by clicking the arrows at the side of the page, or by using the toolbar.
by clicking anywhere on the page.
by dragging the page around when zoomed in.
by clicking anywhere on the page when zoomed in.
web sites or send emails by clicking on hyperlinks.
Email this page to a friend
Search this issue
Index - jump to page or section
Archive - view past issues
Panpa Bulletin : March 2007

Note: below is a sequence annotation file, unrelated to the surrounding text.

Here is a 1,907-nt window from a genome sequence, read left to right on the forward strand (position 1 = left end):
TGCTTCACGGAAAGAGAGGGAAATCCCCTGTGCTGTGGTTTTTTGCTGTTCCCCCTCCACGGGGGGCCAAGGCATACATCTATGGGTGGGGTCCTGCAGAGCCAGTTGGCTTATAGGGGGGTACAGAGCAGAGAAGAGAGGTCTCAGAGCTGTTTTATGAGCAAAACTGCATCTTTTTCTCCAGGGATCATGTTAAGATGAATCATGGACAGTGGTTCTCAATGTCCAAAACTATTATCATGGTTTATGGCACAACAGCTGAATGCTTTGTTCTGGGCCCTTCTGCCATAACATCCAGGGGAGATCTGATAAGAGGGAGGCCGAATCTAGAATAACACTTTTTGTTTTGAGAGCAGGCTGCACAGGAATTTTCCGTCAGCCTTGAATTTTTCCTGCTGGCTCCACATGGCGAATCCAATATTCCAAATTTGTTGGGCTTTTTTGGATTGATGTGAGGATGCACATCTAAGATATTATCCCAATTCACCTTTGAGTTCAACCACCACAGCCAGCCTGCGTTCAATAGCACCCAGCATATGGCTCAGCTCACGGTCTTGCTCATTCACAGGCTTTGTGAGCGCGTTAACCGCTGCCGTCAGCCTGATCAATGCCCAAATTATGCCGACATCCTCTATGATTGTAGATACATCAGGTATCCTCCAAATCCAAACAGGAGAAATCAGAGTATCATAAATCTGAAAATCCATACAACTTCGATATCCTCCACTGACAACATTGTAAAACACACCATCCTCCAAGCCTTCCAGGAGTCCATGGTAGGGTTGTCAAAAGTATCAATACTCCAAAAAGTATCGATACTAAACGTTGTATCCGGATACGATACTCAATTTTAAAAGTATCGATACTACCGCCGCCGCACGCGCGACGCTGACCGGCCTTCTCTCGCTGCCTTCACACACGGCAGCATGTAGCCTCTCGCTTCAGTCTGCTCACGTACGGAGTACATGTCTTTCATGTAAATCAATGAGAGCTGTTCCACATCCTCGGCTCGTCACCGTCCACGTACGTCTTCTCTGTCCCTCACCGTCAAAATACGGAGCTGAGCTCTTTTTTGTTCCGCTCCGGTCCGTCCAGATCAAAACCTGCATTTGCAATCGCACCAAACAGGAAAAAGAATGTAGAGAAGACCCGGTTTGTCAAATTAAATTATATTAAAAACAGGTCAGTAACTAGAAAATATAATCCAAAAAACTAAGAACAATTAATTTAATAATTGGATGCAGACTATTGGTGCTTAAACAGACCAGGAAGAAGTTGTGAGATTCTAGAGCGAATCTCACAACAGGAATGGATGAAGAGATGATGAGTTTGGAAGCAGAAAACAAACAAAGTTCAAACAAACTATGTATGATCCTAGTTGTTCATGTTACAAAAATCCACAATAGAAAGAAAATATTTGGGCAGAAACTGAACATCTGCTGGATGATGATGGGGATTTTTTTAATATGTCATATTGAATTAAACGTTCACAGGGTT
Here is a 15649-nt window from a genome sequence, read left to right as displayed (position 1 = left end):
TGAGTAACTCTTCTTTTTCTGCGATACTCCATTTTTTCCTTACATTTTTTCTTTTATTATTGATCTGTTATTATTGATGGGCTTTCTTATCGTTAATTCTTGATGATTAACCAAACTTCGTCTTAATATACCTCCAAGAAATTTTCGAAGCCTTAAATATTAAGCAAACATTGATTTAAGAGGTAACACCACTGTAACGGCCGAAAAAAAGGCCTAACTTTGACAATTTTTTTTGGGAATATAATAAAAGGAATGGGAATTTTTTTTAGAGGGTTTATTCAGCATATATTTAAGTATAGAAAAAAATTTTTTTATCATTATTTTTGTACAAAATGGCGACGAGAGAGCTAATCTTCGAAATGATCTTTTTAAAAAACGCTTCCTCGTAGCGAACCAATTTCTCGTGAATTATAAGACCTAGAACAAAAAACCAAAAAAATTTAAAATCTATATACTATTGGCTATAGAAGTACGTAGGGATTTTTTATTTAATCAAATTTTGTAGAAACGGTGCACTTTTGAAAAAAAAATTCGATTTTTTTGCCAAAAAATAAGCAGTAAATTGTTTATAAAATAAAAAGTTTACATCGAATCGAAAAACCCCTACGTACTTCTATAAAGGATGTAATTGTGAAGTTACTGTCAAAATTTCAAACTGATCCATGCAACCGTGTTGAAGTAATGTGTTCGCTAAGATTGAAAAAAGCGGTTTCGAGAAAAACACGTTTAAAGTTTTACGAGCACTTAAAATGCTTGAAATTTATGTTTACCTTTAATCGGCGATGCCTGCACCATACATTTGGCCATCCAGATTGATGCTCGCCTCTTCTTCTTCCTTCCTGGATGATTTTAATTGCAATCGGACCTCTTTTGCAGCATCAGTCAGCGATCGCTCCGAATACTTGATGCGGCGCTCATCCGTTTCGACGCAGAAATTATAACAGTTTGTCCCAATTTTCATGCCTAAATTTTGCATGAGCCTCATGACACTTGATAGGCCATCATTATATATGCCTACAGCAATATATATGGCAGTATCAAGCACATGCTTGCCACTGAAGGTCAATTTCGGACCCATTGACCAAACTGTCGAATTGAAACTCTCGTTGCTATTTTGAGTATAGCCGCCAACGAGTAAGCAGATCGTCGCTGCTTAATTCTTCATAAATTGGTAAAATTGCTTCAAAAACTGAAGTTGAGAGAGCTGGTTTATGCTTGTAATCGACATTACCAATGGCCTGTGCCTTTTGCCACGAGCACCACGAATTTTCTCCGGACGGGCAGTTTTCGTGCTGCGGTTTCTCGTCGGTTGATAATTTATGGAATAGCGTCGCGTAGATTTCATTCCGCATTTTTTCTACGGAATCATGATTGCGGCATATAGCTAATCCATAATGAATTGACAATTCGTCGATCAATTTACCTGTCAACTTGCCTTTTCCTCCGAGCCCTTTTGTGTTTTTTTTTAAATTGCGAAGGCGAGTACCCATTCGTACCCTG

formed, she was "concerned that the partnership structure still permitted the parents to control" the business. At the beginning of 1937, John Arthur Bradley took his family on an eight-month over- seas trip that included the coronation of King George VI but allowed them to return in time to attend the NSW Country Press Association annual conference. Accountant James Auswild (later knighted) played a significant role in the expansion of the Bradley family newspaper business. Auswild studied accountancy after losing an arm in an accident at the butchery where he worked. One of his first clients was Bradley, who came to depend on his advice. The quality of Auswild's service was ex- emplified in 1937 when the Bradleys were on their overseas trip. Upon arriving at the Strand Palace Hotel, London, they found waiting for them a package from Auswild containing the audited balance sheets for their various newspapers. An accompany- ing letter advised the Bradleys to expand their interests and buy more newspapers. One of Auswild's business beliefs was that you always buy a business that is run- down and you never buy anything that is at its peak of performance. By buying it when it is run-down, you get it at the best price and then you are able to build it up. The Bradleys took Auswild's advice and acquired, from July 1, 1938, the Lake Cargelligo News for £675 ($1350) after the proprietor, James Patterson, had collapsed over a proof press and died. Arthur Bradley was sent to Lake Cargelligo to run the pa- per. He recalls staying in the lo- cal hotel "where the mosquitoes were so large that they would roll you over in bed to examine your blood group". In Temora, the Independent faced short- lived competition in 1938-39 from the Advertiser established by Howard Castleton Russell and Robert John Russell. During World War II the Bradleys did not seek to expand, and by the end of the war the dynasty was in the hands of the second generation. John Arthur Bradley died on February 27, 1945, having shown his sons what it meant to be a country newspaper proprietor, editor and citizen and having given them an urge to travel. He had been the Temora coroner for 30 years and a member of the Temora Hospital board, never missed a NSW Country Press Association conference and was president in 1925-26. At the end of his presiden- tial address to the 1926 CPA conference, Bradley paid a tribute to the secretary, TM Shakespeare, and congratulated Shakespeare's four sons on successfully launching the Canberra Times. What Bradley's sons did not know until his death was that he had lent TM Shakespeare money to assist in establish- ing the Canberra Times --- money that took almost 20 years to repay. Shakespeare told Bradley in 1936 that he had lost £12,000 ($24,000) on the paper since he arrived in Canberra, but he was hopeful of declaring a dividend at the end of 1937. It would be the "first release of money" to him since he moved to Canberra. In his letter of September 7, 1936 to Bradley, Shakespeare said: "At the same time I feel you should not stand unprotected and I have therefore had one of my scrip divided into five £50 ($100) shares and I am handing these to you as security for your debt. Concerning these shares, I have but one request to make and that is as I pay you off, you will return the scrip representing the amounts so paid and in this way, we will both be able to work together until a time of complete recovery is made." Share scrip for £100 ($200) in the Federal Capital Press was found in Bradley's papers upon his death and Arthur Bradley promptly wrote to AT Shakespeare, informing him of the dis- covery. Shakespeare promptly repaid the balance of the debt and the Bradleys sur- rendered the share scrip. Next month: The second and third-genera- tion Bradleys. Rod Kirkpatrick, newspaper historian, is a senior lecturer in journalism at the University of Queensland. dynasty begin in tiny Temora John Arthur Bradley One of the little-known dynasties still operating in Australian newspaper publishing is the Bradley family, which recently celebrated its centenary of ownership of the Temora Independent. In the rst part of this two-part article, Rod Kirkpatrick discovers the rst of the three generations of Bradleys that made the family one of the more signi cant newspaper businesses in rural NSW. PANPA Bulletin March 2007 37 history